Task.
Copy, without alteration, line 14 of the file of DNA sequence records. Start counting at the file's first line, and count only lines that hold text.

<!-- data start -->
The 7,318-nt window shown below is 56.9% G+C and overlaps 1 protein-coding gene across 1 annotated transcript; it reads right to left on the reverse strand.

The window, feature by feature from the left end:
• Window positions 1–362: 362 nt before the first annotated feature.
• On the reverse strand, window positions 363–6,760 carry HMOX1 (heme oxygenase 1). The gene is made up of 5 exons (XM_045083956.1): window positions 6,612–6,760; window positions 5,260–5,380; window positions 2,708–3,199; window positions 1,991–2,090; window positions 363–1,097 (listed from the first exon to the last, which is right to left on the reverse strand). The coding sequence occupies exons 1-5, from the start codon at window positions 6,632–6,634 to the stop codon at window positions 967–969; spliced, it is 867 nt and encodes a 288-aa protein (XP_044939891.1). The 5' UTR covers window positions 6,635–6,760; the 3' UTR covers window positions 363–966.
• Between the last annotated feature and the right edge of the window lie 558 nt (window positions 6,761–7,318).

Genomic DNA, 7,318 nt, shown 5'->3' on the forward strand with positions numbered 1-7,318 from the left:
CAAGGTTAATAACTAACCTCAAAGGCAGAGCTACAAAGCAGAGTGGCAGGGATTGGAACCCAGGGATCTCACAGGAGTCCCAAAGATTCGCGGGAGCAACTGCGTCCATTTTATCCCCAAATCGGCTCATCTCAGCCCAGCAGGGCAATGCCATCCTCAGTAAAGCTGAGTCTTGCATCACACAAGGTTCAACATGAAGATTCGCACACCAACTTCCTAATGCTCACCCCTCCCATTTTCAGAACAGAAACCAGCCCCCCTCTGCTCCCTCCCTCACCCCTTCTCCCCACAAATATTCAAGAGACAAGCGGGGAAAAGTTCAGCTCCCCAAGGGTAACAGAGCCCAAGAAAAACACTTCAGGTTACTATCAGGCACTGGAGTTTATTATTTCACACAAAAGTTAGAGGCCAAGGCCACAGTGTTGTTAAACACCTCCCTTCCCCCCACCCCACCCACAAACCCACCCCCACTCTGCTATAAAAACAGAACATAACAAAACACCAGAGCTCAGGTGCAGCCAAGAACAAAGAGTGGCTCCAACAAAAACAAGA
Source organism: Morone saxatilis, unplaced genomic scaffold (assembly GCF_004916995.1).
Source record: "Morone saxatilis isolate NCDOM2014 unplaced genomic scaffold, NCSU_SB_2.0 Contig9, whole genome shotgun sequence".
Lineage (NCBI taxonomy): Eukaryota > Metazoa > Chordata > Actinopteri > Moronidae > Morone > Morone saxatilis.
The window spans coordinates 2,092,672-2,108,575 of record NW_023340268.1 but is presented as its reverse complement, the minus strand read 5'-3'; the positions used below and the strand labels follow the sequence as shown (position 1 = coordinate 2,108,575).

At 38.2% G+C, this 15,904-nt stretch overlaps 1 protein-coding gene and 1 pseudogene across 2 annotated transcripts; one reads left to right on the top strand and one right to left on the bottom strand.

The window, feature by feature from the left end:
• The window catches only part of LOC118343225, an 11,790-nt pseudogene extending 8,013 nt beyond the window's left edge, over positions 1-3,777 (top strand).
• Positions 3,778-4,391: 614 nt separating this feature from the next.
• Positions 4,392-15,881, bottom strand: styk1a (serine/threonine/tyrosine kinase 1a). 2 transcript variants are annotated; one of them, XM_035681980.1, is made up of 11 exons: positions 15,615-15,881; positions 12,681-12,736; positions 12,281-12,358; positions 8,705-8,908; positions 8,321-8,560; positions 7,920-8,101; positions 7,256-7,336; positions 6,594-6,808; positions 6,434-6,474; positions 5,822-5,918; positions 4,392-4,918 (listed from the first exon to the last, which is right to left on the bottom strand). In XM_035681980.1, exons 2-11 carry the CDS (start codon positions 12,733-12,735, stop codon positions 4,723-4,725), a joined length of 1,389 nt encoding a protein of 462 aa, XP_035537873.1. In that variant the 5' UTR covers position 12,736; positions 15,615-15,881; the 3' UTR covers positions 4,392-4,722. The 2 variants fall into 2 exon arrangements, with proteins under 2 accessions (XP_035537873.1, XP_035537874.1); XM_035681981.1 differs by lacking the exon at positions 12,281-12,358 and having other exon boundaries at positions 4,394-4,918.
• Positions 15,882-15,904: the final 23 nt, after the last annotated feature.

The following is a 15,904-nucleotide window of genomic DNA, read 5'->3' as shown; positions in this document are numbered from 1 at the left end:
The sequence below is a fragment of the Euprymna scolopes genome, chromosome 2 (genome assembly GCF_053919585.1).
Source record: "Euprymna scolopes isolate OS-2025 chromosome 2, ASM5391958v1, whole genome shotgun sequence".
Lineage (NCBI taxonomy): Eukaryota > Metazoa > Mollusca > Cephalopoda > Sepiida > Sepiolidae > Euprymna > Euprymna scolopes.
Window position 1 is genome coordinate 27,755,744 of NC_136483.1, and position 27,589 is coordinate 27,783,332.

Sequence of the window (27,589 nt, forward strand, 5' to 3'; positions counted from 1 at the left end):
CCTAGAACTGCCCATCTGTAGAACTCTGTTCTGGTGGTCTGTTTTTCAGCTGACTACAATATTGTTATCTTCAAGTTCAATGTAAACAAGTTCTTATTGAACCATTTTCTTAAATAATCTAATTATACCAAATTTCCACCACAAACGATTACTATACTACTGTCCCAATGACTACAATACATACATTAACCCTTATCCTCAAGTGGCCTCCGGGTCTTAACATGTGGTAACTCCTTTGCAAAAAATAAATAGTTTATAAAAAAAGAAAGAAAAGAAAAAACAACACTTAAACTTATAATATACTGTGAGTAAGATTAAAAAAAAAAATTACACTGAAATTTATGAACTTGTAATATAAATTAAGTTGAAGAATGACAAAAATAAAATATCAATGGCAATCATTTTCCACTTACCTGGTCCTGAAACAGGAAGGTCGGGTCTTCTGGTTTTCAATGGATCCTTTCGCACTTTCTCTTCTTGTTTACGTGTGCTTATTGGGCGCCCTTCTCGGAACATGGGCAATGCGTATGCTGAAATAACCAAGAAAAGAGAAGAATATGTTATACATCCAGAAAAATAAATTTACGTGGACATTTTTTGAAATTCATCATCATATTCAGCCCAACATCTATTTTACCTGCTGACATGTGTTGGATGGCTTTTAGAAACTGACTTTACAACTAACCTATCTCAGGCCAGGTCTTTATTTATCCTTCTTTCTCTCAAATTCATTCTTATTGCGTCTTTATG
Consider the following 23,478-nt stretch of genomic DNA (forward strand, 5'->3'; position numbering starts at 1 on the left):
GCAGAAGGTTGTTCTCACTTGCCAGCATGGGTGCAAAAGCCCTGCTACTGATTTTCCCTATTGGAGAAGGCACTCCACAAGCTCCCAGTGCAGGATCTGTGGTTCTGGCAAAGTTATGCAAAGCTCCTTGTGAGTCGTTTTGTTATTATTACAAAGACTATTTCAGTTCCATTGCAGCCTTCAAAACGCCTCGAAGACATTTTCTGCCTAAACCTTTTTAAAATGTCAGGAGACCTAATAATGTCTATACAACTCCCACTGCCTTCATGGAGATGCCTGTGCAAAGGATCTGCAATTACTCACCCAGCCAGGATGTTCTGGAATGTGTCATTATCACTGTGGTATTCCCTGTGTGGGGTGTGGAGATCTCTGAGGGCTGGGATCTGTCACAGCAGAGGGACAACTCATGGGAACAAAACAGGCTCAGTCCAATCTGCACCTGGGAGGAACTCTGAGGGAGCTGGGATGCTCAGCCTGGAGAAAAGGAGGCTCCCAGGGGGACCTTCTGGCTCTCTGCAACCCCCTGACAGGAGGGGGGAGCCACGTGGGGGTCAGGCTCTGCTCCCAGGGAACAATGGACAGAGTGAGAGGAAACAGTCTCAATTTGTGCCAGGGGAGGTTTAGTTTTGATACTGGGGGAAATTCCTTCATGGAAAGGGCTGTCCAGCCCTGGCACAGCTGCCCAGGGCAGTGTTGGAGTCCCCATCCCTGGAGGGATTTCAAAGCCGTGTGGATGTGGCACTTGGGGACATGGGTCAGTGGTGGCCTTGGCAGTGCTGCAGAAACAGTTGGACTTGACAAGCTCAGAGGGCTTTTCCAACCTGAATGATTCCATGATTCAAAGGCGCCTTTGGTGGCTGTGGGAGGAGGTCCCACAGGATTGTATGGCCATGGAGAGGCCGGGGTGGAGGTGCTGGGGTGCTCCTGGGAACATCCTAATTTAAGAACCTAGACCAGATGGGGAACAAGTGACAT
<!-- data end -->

• The window catches only part of LOC118343225, an 11,790-nt pseudogene extending 8,013 nt beyond the window's left edge, over positions 1-3,777 (top strand).